How do I describe this book. It sprawled. Loosely, it was about an aging mother and daughter -- mother is 80, daughter is close to 50. The daughter, a high-powered hedge-fund analyst, is wracked with guilt about putting her mother in a retirement home. The book is about their relationship, but also about the events in each of their separate lives around the time that the mother enters the home. Again, I agree with the Amazon reviews that criticize the book for being all over the map and for the...more
Kate Gould
The Lighted Rooms takes on a vast array of human experience – from Boer War concentration camps and townships of modern-day Bloemfontein to commodities trading crises and antiseptic nursing homes in 21st century London.

Before consigning her mother, Joan, to a nursing home in Wandsworth, hedge fund trader, Eloise, takes her to visit her childhood home, now a shopping mall, in Bloemfontein. Called back to London when an investment goes awry, Eloise leaves Joan to investigate her family’s experien...more
Stephanie
This review has been hidden because it contains spoilers. To view it, click here.
Ruth
I really enjoyed this book. I really engaged with the story and enjoyed the depths of each character. I read it at double my usual speed because I was enjoying it so much, not in a heart racing 'can't put it down' sort of way but more in a gentle 'it drew me in' way. I particularly liked its portrayal of the ageing mind through the character of Joan.
Sharron
The pieces of this story never fit together properly for me. It was as though a vase had dropped and someone scooped up the pieces into a bag and labelled them a novel. Individual parts were well written but it was so lacking in cohesion as to character as well as time and place that I had to force myself to finish the book.
Madeleine Decker
J'ai aimé le récit que peu connaissent de la guerre des Boers en Afrique du Sud et le sort inhumain que leur a réservé l'Angleterre.

Le reste, je suis mitigée, ne serait-ce que par la vraiment, mais vraiment mauvaise traduction. Il y même des bouts que je n'ai pas compris! Je ne sais pas comment la traductrice travaille, mais des bouts ressemblent à des mauvauses traductions Google.

Le débit est bon, certaines expression très bonnes et imagées comme, en parlant d'une personne âgée: elle avait le...more
Louise
This book was one of my pickups at the library, the cover drew my interest initially and the blurb implied it was going to be the sort of thing I liked. I didn't like it however; I loved it. Joan is the star of the book, through her the reader discovers the horrors her mother and grandmother faced in a concentration camp during the Boer War. It can be heavy reading in parts but so are the topics it deals with and it would be wrong to make something on this topic light reading.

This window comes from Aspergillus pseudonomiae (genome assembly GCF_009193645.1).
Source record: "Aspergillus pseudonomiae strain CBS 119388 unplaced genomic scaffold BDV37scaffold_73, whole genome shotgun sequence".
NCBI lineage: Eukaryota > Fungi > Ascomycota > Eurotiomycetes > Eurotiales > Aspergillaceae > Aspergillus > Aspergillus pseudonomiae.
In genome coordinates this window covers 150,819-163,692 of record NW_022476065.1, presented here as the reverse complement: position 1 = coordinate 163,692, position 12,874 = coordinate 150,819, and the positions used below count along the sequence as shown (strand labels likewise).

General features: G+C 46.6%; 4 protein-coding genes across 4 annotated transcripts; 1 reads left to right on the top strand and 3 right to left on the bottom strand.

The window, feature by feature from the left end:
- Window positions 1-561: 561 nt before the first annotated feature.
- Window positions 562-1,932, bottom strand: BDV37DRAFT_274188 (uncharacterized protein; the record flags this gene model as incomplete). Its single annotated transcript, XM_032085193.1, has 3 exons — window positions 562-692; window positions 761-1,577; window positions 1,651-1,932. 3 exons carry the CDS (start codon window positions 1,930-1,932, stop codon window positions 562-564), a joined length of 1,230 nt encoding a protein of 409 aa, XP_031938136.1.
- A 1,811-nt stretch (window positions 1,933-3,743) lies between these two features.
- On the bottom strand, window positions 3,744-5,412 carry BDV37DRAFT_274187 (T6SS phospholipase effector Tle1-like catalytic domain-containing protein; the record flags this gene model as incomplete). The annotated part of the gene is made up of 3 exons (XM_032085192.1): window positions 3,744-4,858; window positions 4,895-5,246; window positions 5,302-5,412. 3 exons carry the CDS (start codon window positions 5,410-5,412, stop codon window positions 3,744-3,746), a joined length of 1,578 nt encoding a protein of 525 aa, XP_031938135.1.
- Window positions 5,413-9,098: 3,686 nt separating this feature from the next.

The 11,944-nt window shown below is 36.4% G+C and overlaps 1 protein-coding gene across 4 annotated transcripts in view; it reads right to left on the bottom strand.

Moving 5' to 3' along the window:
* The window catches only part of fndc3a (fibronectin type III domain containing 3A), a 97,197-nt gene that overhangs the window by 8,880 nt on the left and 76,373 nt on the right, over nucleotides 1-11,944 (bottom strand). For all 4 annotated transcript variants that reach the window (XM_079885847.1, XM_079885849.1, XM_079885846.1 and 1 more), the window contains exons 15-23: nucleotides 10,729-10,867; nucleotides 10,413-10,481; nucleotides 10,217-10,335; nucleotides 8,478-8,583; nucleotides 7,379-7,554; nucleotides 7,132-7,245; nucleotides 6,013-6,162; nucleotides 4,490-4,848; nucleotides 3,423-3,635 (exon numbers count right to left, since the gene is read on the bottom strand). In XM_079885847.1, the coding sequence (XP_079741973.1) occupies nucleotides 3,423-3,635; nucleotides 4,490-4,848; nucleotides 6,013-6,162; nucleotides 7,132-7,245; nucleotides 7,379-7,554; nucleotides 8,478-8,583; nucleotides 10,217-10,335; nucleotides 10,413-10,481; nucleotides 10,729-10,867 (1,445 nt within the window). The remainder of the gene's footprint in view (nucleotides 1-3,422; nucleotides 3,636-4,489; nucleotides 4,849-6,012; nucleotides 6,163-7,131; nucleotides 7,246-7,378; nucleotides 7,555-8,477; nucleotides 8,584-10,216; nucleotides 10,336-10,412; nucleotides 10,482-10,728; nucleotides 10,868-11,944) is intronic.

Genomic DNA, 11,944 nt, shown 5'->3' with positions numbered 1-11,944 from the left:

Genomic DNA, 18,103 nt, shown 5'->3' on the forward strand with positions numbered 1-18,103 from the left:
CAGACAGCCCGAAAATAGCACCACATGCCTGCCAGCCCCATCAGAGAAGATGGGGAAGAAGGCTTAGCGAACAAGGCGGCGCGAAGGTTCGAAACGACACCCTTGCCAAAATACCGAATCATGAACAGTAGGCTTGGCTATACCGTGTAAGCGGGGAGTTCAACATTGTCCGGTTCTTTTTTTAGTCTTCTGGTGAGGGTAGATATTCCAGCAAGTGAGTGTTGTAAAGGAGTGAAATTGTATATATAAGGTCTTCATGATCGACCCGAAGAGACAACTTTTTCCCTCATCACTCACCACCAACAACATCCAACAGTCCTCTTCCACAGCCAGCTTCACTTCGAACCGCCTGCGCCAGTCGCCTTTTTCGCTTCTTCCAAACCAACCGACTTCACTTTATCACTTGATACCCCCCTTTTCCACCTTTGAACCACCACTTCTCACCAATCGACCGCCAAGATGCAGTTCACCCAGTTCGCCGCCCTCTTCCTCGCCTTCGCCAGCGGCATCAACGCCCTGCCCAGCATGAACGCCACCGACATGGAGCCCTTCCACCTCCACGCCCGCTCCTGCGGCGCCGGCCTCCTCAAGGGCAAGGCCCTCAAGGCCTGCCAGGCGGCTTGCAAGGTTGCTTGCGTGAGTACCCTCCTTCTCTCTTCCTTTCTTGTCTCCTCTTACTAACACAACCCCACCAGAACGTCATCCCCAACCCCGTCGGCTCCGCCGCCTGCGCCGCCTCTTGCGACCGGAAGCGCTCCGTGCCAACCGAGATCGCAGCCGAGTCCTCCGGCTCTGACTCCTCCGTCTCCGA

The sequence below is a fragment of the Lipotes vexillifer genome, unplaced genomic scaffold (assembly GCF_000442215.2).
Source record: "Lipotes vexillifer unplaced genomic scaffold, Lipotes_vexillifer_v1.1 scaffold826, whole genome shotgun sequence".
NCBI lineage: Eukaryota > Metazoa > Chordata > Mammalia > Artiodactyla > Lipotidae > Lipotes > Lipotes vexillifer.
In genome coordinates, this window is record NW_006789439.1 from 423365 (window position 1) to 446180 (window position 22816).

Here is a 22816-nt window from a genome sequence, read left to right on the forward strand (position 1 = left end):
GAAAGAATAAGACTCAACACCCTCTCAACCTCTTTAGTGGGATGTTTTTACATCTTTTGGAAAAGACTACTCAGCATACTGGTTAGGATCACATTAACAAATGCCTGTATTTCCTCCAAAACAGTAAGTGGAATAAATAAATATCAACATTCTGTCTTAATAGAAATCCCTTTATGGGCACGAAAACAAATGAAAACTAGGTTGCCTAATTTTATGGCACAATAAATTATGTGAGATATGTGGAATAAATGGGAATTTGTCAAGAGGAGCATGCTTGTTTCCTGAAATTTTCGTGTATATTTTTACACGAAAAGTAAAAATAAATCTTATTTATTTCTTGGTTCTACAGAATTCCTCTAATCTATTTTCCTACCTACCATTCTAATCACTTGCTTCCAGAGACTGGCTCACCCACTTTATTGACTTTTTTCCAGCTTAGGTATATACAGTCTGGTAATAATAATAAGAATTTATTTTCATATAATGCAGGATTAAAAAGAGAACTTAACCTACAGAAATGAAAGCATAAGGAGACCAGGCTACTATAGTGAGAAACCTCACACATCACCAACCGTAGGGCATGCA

This is my first b...more
Anita
This is a pretty good book. My rating is probably closer to a 3.5 but I like to round up :). I thought the author did a good job with developing charatcters, the plot is somewhat complex, as it involves recent past, the Boer War in the past, the present: and the three time frames often coincide. I also think the author did a great job of handling the fine line between magical realism and dementia--at times, I wasn't convinced.
I, too, have a complex mother-daughter relationship so I had moments...more
Pamela
This book has so many different qualities. On one hand, it's this thrilling tale about a commodities broker and her risky bet on an ex-lover's promises to deliver some kinda transition metal. On the other hand, it's a heart-breaking and sometimes bewildering tale about a mother's efforts to reconcile her past while suffering from Alzheimer's in a terrible retirement home. That probably makes no sense, but I couldn't put this book down. Richard Mason's supposed to be a hot-shot young author, and...more
Barbara
An elderly woman and her daughter visit South Africa where the woman's grandparents made their home. The Boar War - with it's concentration camps for the Dutch settlers, present day London, the smarmyness of even posh nursing homes, multigenerational friendships, the ups and downs of finance, and the tricks our minds can play are the major themes. Minor themes are medical experimentation, child/spousal abuse, and parent/child relationships. Way too many themes for one book, but -still- the story...more
Pat